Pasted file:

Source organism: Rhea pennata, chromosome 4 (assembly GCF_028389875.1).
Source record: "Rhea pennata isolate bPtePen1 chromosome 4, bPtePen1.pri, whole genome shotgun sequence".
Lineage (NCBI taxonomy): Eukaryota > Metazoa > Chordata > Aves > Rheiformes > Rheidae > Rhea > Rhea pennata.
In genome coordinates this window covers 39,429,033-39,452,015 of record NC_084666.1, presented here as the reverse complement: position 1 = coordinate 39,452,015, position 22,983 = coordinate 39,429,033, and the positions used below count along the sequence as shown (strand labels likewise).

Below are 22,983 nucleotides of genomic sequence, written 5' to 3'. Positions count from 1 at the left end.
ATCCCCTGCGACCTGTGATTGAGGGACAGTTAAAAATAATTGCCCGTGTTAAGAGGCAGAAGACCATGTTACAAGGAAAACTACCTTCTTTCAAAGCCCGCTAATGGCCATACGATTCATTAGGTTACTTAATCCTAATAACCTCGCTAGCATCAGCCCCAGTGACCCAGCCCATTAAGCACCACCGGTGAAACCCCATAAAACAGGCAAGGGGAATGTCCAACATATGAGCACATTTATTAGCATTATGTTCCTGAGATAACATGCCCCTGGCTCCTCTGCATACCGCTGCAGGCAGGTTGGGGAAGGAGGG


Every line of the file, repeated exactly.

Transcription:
Source organism: Rhea pennata, chromosome 4 (assembly GCF_028389875.1).
Source record: "Rhea pennata isolate bPtePen1 chromosome 4, bPtePen1.pri, whole genome shotgun sequence".
Lineage (NCBI taxonomy): Eukaryota > Metazoa > Chordata > Aves > Rheiformes > Rheidae > Rhea > Rhea pennata.
In genome coordinates this window covers 39,429,033-39,452,015 of record NC_084666.1, presented here as the reverse complement: position 1 = coordinate 39,452,015, position 22,983 = coordinate 39,429,033, and the positions used below count along the sequence as shown (strand labels likewise).

Below are 22,983 nucleotides of genomic sequence, written 5' to 3'. Positions count from 1 at the left end.
ATCCCCTGCGACCTGTGATTGAGGGACAGTTAAAAATAATTGCCCGTGTTAAGAGGCAGAAGACCATGTTACAAGGAAAACTACCTTCTTTCAAAGCCCGCTAATGGCCATACGATTCATTAGGTTACTTAATCCTAATAACCTCGCTAGCATCAGCCCCAGTGACCCAGCCCATTAAGCACCACCGGTGAAACCCCATAAAACAGGCAAGGGGAATGTCCAACATATGAGCACATTTATTAGCATTATGTTCCTGAGATAACATGCCCCTGGCTCCTCTGCATACCGCTGCAGGCAGGTTGGGGAAGGAGGG